The naked truth

Rick Ryckeley's picture

The phone call came early Friday morning. Because of charitable donations our business had made, The Wife and I had received an award from the local area baseball team. The plaque could be picked up at the head of the sponsorship committee’s house.

Picking up an award not interesting enough to keep you reading? Well. then, what about yours truly stripping off his clothes in front of a strange lady, dancing around a porch for the whole world to see, and The Wife not even getting mad?

Besides, when I told The Wife what happened, she was too busy laughing to get mad. Thought that would interest you. Unfortunately, this story is painfully true.
It’s been said that clothing makes the man; in this case the clothing makes the story. With temperatures well into the 90s, the outfit for the day was dress shorts, a cool button-up shirt, and new tennis shoes. Looking rather presentable, I left around 2 in the afternoon to be presented with the award.

The head of the sponsorship committee’s red wooden front porch spanned the width of the old country house. As I rang the door bell, I admired the restoration that was almost completed on the 1918 home.

Yellow clapboard siding had been scrapped and painted, old untamed bushes that surround the porch were now trimmed and neatly manicured, and overhead, two new ceiling fans turned lazily, providing a cool breeze in the hot afternoon air.

The sponsorship head was in a meeting so her assistant, a nice lady, answered the door and presented me with the award. We stood out on the porch for a while and talked about future support of the team.

We were almost finished when I noticed that something had crawled up my shorts and had no intention of stopping short of my nether regions. So I did what anyone would do. I slapped my hip hoping to kill said intruder. Bad idea – that’s when said intruder stung me and, undeterred, continued its advancement.

I grabbed the varmint through my pants and squeezed really tightly thinking this action would put an end to our little skirmish. Nope, wrong again – said attacker simply stung my hand.

What happened next really wasn’t funny. Not knowing what was going on, the nice lady had taken a few steps back. I think she thought I was having a medical emergency.

The plaque held in one hand was quickly thrown up into the air and bounced off the wood flooring. Then I started a high-stepping dance across the red wooden porch all the while still being stung by the undercover attacker. I continued slapping to no avail.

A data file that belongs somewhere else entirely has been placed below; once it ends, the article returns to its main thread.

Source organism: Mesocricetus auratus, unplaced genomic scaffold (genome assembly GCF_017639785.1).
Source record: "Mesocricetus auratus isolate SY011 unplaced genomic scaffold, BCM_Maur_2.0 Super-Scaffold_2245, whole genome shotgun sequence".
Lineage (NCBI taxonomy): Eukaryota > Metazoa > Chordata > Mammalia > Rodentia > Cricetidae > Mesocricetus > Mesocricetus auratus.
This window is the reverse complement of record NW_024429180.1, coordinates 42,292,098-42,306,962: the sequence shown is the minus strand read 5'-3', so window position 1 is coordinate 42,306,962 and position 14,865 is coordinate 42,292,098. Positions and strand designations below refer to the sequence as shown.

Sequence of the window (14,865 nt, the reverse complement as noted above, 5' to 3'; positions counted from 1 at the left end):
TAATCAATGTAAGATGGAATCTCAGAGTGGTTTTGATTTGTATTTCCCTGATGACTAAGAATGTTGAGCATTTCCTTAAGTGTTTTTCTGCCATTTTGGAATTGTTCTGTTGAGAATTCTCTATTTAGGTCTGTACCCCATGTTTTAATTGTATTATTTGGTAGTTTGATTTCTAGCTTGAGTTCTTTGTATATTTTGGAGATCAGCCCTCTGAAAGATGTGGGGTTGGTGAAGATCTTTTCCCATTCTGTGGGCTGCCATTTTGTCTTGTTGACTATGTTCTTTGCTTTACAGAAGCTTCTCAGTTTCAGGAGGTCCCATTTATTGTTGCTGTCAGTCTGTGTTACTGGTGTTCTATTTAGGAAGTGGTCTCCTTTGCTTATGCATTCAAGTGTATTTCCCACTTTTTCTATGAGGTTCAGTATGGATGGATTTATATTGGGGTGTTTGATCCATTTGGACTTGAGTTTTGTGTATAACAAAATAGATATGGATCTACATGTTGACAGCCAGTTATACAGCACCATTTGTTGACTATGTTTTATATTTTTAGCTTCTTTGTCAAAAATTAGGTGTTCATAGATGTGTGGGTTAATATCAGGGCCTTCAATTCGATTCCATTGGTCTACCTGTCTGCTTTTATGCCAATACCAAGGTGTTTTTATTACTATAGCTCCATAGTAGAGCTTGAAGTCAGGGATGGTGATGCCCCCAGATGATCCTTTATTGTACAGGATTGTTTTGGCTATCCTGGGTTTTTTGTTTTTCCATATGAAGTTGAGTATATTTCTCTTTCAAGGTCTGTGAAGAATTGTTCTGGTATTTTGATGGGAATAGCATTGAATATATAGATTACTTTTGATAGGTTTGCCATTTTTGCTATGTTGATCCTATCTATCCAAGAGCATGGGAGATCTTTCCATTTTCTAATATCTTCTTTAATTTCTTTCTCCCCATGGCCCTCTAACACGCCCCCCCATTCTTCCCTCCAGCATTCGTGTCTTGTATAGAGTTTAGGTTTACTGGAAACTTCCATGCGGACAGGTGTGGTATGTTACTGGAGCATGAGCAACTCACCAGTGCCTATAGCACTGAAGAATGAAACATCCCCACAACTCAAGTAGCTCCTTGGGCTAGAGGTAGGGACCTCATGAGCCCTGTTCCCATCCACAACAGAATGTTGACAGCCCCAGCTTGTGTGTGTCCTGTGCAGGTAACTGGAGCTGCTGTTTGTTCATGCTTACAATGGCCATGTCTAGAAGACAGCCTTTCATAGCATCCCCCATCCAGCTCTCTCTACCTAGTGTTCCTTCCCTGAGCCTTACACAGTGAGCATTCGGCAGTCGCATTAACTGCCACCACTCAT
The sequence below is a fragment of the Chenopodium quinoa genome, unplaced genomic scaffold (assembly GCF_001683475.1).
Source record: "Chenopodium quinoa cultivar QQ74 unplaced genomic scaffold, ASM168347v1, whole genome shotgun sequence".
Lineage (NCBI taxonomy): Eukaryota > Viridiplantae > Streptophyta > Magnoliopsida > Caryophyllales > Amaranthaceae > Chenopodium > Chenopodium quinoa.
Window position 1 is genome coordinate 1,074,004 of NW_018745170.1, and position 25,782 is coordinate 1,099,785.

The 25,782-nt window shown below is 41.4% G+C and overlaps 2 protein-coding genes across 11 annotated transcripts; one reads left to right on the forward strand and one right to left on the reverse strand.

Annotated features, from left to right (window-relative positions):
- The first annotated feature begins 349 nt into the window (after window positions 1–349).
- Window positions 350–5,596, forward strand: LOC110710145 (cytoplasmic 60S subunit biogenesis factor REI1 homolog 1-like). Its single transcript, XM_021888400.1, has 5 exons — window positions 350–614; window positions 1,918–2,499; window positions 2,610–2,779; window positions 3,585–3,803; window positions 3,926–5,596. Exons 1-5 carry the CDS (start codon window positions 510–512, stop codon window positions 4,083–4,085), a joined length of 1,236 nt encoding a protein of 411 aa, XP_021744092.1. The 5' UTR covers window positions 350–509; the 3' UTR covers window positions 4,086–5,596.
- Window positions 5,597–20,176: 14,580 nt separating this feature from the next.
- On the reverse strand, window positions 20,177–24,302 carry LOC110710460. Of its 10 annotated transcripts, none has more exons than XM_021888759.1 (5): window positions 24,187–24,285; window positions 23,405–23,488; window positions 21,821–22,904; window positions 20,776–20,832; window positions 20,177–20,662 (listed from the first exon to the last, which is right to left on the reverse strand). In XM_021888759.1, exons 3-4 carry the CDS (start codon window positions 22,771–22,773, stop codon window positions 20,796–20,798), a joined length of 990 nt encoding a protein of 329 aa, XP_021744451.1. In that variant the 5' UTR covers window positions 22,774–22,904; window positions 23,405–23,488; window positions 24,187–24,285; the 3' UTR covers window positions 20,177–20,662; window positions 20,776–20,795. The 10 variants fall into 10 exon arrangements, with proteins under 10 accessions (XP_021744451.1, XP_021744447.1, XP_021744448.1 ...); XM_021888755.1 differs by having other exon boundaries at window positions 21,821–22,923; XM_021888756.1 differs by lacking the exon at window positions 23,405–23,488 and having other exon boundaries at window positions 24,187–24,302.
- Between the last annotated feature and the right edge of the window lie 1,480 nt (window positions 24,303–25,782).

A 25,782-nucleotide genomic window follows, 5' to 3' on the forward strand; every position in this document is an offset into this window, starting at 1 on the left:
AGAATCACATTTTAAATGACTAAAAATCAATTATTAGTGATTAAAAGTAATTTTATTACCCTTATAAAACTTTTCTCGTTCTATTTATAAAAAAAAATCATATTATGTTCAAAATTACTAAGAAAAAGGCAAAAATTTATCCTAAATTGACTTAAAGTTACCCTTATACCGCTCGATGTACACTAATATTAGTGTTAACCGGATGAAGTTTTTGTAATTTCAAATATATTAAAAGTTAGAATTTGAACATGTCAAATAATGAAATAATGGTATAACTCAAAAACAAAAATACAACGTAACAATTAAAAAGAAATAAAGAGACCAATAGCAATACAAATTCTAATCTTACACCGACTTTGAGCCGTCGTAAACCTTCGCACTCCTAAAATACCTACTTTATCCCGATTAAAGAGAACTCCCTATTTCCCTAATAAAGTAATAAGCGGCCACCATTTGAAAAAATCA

Then I stripped off clothes and emitted a deep guttural sound that, I must admit, even sounded alien to me, “BEEEEES!”

Pants left on the front porch, I hobbled my way back through the still open door – following the lady who was now nowhere in sight. She was obviously seeking refuge from the mad man dancing across the porch with no clothes on.

As I closed the door behind me, I gazed at the pants now ten feet away. The bee crawled out unscathed, looked at me, and flew off. In this epic battle of man vs. stinging insect, the stinging insect had won. And I was indeed a sore loser.

The six stings up my leg and across my backside started to swell and had literally brought me to my knees. That’s when the nice lady returned and handed me a cigarette. I managed a meager smile and informed her I didn’t smoke.

“No, crush the tobacco, mix it with water and the juice will take away the stinging,” she said.

With no pants, on my knees, in a strange lady’s house, I really didn’t want to argue and cause a scene. So I did what she said.

Besides, the stings were really starting to hurt. And I knew that bee was out there laughing his little stinger off. This battle wasn’t over yet. The quicker I recovered, the quicker I could go back outside ... and recover my pants.

Surprisingly the tobacco and water mixture really did help to ease the pain. Enough so I was able to rescue my pants, gather my unbroken plaque, and make a strategic retreat back to my car. And live to fight another day.

Some may ask if standing there on that porch with pants around my ankles, cars driving by, and facing a lady that wasn’t The Wife, was I embarrassed?
Nope, suddenly I thought of my mom. Now I know that may seem a bit strange, but then again, if you’re a regular reader of this column that should come as no surprise.

Forty-five years ago, Mom knew this day would come. And the advice she’d given me had finally come home and made sense, “You never know what’ll happen out there in the world. So make sure when you leave the house you have on clean underwear.”

Thanks, Mom, for such timeless advice.

[Rick Ryckeley, who lives in Senoia, has been a firefighter for more than two decades and a columnist for The Citizen since 2001. His email is saferick@bellsouth.net.]

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